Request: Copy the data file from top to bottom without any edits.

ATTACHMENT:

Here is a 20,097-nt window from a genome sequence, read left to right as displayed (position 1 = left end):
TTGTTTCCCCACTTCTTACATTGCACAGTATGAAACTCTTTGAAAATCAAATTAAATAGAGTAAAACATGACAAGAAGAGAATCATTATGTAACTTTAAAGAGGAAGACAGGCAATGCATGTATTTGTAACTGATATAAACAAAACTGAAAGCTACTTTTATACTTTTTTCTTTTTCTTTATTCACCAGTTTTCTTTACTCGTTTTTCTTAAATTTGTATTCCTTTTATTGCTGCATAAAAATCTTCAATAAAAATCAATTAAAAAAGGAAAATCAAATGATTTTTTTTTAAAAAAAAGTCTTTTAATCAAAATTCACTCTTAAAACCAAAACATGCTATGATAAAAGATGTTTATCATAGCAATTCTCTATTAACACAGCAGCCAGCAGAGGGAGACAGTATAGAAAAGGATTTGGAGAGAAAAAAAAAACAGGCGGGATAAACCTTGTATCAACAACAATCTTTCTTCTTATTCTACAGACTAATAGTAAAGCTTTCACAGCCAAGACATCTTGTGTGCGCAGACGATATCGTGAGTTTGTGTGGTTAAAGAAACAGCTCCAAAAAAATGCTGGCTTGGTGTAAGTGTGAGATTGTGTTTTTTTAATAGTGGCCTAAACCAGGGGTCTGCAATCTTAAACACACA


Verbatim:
Here is a 20,097-nt window from a genome sequence, read left to right as displayed (position 1 = left end):
TTGTTTCCCCACTTCTTACATTGCACAGTATGAAACTCTTTGAAAATCAAATTAAATAGAGTAAAACATGACAAGAAGAGAATCATTATGTAACTTTAAAGAGGAAGACAGGCAATGCATGTATTTGTAACTGATATAAACAAAACTGAAAGCTACTTTTATACTTTTTTCTTTTTCTTTATTCACCAGTTTTCTTTACTCGTTTTTCTTAAATTTGTATTCCTTTTATTGCTGCATAAAAATCTTCAATAAAAATCAATTAAAAAAGGAAAATCAAATGATTTTTTTTTAAAAAAAAGTCTTTTAATCAAAATTCACTCTTAAAACCAAAACATGCTATGATAAAAGATGTTTATCATAGCAATTCTCTATTAACACAGCAGCCAGCAGAGGGAGACAGTATAGAAAAGGATTTGGAGAGAAAAAAAAAACAGGCGGGATAAACCTTGTATCAACAACAATCTTTCTTCTTATTCTACAGACTAATAGTAAAGCTTTCACAGCCAAGACATCTTGTGTGCGCAGACGATATCGTGAGTTTGTGTGGTTAAAGAAACAGCTCCAAAAAAATGCTGGCTTGGTGTAAGTGTGAGATTGTGTTTTTTTAATAGTGGCCTAAACCAGGGGTCTGCAATCTTAAACACACA